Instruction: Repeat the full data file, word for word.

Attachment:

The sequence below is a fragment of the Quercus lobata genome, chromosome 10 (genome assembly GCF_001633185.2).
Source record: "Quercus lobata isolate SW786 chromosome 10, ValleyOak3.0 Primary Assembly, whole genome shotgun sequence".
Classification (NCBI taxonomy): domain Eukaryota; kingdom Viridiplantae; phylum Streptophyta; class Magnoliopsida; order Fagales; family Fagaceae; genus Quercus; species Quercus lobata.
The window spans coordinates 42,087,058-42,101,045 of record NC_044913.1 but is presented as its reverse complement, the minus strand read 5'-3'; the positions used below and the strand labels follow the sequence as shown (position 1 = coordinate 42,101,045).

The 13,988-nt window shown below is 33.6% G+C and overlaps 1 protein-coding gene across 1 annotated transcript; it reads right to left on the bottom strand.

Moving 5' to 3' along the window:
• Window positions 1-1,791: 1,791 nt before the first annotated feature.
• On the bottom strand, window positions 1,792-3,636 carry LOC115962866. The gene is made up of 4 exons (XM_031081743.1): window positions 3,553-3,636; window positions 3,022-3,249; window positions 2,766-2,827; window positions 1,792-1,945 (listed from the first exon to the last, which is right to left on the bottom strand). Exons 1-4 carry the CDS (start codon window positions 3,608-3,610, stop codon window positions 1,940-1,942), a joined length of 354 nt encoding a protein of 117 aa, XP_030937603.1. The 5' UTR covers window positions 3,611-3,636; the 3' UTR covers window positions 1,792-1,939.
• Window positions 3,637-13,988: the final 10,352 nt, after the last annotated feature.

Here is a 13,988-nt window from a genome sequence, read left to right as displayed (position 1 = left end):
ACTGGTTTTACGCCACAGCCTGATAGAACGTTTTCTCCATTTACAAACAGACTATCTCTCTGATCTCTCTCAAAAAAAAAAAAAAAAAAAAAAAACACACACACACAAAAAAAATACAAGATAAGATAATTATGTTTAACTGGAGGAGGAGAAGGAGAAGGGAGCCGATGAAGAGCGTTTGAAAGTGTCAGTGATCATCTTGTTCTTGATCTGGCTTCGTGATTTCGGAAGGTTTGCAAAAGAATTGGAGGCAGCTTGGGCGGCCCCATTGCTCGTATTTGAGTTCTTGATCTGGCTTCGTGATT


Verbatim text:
The sequence below is a fragment of the Quercus lobata genome, chromosome 10 (genome assembly GCF_001633185.2).
Source record: "Quercus lobata isolate SW786 chromosome 10, ValleyOak3.0 Primary Assembly, whole genome shotgun sequence".
Classification (NCBI taxonomy): domain Eukaryota; kingdom Viridiplantae; phylum Streptophyta; class Magnoliopsida; order Fagales; family Fagaceae; genus Quercus; species Quercus lobata.
The window spans coordinates 42,087,058-42,101,045 of record NC_044913.1 but is presented as its reverse complement, the minus strand read 5'-3'; the positions used below and the strand labels follow the sequence as shown (position 1 = coordinate 42,101,045).

The 13,988-nt window shown below is 33.6% G+C and overlaps 1 protein-coding gene across 1 annotated transcript; it reads right to left on the bottom strand.

Moving 5' to 3' along the window:
• Window positions 1-1,791: 1,791 nt before the first annotated feature.
• On the bottom strand, window positions 1,792-3,636 carry LOC115962866. The gene is made up of 4 exons (XM_031081743.1): window positions 3,553-3,636; window positions 3,022-3,249; window positions 2,766-2,827; window positions 1,792-1,945 (listed from the first exon to the last, which is right to left on the bottom strand). Exons 1-4 carry the CDS (start codon window positions 3,608-3,610, stop codon window positions 1,940-1,942), a joined length of 354 nt encoding a protein of 117 aa, XP_030937603.1. The 5' UTR covers window positions 3,611-3,636; the 3' UTR covers window positions 1,792-1,939.
• Window positions 3,637-13,988: the final 10,352 nt, after the last annotated feature.

Here is a 13,988-nt window from a genome sequence, read left to right as displayed (position 1 = left end):
ACTGGTTTTACGCCACAGCCTGATAGAACGTTTTCTCCATTTACAAACAGACTATCTCTCTGATCTCTCTCAAAAAAAAAAAAAAAAAAAAAAAACACACACACACAAAAAAAATACAAGATAAGATAATTATGTTTAACTGGAGGAGGAGAAGGAGAAGGGAGCCGATGAAGAGCGTTTGAAAGTGTCAGTGATCATCTTGTTCTTGATCTGGCTTCGTGATTTCGGAAGGTTTGCAAAAGAATTGGAGGCAGCTTGGGCGGCCCCATTGCTCGTATTTGAGTTCTTGATCTGGCTTCGTGATT